ANTHEA ALLEY was a natural artist who showed no strain in her responses and found magic in places of interest to her. She is chiefly known for her sculpture, in which she was self-taught. One series of sculptures followed a visit to Egypt, using beautiful juxtapositions of sand and pyramid shapes. Another was of waterfalls. Her ideas flowed and extended into strange materials: gauze, steel or rubber, all handled with skill.
Alley studied painting at Chelsea School of Art and the Royal College of Art, but she began making sculpture in 1957, modelling birds and animals closely related to those in her paintings. A favourite subject was cats, which she adored: cats stretching, washing themselves and arching their backs. But her work soon became completely abstract. She taught herself to weld and made a number of remarkable sculptures out of scrap metal which seemed to grow almost organically in the course of making. At the same time her paintings began to be thickly encrusted with sand and sometimes had objects attached to their surfaces, so that they too became almost sculptural.
Her first one-woman exhibition, at the Molton Gallery, London, in 1960, was followed by the award in 1961 of a painting prize at the John Moores Liverpool Exhibition, and for a time her work became quite widely known. She had half-a- dozen further exhibitions in the 1960s and early 1970s, including several shared with Gillian Ayres; and she also taught for several years at Bath Academy, Corsham.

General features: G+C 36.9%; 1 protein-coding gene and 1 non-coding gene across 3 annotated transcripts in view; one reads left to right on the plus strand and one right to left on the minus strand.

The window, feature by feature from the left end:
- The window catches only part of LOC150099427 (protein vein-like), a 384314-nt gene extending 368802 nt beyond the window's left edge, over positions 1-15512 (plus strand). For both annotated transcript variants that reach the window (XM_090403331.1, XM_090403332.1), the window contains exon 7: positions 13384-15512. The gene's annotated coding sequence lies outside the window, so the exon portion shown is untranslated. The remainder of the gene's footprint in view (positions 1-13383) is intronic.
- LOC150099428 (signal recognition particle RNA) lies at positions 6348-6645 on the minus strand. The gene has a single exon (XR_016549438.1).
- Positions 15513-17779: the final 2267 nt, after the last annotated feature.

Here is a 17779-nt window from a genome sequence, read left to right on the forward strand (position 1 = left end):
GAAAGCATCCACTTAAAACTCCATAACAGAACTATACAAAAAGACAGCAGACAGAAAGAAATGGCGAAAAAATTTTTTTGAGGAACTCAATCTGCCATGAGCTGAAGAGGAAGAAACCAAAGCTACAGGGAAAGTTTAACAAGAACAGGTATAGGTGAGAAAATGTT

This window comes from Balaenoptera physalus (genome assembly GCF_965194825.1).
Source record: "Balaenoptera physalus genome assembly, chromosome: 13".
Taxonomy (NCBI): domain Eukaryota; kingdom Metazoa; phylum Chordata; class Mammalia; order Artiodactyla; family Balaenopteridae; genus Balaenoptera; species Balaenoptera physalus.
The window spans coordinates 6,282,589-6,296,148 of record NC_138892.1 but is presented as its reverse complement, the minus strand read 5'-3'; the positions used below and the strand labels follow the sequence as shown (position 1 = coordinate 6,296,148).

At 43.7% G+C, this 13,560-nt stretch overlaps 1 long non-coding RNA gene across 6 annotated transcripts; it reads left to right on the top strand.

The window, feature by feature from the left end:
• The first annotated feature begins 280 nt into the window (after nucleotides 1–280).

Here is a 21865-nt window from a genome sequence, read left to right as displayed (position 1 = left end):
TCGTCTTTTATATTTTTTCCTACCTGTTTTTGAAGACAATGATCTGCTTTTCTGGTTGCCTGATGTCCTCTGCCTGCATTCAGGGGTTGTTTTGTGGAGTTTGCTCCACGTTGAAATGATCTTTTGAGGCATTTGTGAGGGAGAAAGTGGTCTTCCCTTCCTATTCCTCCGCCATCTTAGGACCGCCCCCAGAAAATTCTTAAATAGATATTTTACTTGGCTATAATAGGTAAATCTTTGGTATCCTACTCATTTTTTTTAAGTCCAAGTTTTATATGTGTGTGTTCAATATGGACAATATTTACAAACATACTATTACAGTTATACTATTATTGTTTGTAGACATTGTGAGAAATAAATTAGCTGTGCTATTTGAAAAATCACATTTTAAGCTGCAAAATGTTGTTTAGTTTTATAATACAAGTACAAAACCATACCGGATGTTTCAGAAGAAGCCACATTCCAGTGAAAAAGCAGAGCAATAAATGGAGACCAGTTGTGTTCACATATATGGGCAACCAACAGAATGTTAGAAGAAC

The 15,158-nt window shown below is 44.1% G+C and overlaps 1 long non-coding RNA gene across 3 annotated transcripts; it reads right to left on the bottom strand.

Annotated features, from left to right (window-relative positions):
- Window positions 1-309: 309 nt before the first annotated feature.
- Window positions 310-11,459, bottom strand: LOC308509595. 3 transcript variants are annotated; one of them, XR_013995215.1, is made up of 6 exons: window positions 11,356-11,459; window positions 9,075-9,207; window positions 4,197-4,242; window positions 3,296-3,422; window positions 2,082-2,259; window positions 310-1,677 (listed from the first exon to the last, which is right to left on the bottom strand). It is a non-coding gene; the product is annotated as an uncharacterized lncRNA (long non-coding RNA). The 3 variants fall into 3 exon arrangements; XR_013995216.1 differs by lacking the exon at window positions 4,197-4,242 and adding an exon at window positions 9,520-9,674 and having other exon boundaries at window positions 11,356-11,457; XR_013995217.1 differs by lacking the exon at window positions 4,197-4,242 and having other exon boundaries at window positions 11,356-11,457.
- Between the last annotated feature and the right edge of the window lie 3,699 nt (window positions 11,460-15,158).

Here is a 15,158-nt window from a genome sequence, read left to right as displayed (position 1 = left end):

Though her later works tended to become more clear-cut and sometimes almost minimal and geometrical, her fascination with improvisation and the use of strange materials remained. Some of her late works, both paintings and sculptures, were inspired by her experiences of travelling in deserts. Few, however, have ever been publicly exhibited. It was not in her character to push herself forward.
Anthea Alley was full of wonder and dreams, an encyclopaedia of strange facts. Conversation filled with her wit, curious invention and kindness was one of the pleasures of the day. Her visits to my studio were a godsend. Her comments on my work and unerring sense of what was happening in the art world were sharp and at times wildly entertaining. An intrepid traveller, she would take me, crammed into the untidy chaos of her car, to out-of-the-way galleries and studios I would never have found on my own.
I loved her work. As an artist she was amongst the best of her generation.
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